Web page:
☺Wish I Had Done That

Dior teamed up with Nordstrom for an ad and promotion that makes abundant use of product benefit descriptions and permission-to-believe. It hooked up with Nordstrom’s beauty director, “Coach Joella” who shares some of her secrets. The parts are consumer Q&A, permission-to-believe, authority from a beauty director and Dior. A winning combination. Dior has been using editorial-type advertising like this for a while. If you see repeated use of a technique, it must be working.

New Product Ideas

There was a time when a stroll through Bloomies, or a trip to Europe might spark a product idea, but those times seem to have passed for two reasons. First, similar research by similar companies leads to similar ideas and second, a line extension is safer. That pretty much leaves the inspirational touchstone in the hands of trade shows. Trade shows? Yes, the right kind of tradeshow, that is. They are the only showcase for new and/or imaginative entrepreneurs with passion for their ideas. They forge ahead without fear of the marketplace. (What innocents!)

We attended Cosmoprof in Las Vegas in July and came away with dozens of pieces of literature and a couple of interesting samples. The show itself had 625 exhibitors and about 22,500 attendees—down about 10% from last year. But more importantly, it caters to the professional channel with most exhibitors showing finished goods. Many, many of them being unique.The reason: Too small for drug and department stores, not sophisticated enough for QVC or HSN. So that leaves spas and salons and Whole Foods. Oh yes, once in a while Sephora and Ulta.Thus, the natural gravitation to a “hair” exhibition, where a salon owner or manager can make a decision on the spot. Our suggestion: Mark down July 18, 2010 in Las Vegas. It’s well worth your time.And besides, it is Las Vegas.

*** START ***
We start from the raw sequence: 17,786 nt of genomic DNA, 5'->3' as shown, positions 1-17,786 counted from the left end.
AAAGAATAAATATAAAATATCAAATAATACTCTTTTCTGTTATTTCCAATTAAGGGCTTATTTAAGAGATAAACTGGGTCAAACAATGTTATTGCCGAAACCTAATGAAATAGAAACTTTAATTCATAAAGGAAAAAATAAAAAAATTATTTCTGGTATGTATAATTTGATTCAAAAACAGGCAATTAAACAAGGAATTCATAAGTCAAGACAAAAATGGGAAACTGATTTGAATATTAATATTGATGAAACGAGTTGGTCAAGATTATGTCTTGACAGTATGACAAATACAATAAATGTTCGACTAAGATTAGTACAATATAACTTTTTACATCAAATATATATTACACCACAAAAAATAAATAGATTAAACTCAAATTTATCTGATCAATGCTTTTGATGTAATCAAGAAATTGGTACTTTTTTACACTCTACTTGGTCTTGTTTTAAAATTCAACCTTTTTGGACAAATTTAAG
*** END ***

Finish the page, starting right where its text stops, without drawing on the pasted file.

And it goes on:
Don’t forget the major conference on natural/organic/sustainable beauty—October 14-16 in Santa Monica, CA. More details at
About the Authors
Suzanne and Bob Grayson are respected, professional marketers, having spent their careers with the leading companies in the beauty industry before starting their successful consulting business in the early 1970s. Their consulting clients have included Avon, Bristol-Myers, Estée Lauder, Procter & Gamble, Revlon and Cover Girl, among others. They reside in San Juan Capistrano, CA and maintain an office in New York City. For more information, they can be reached at or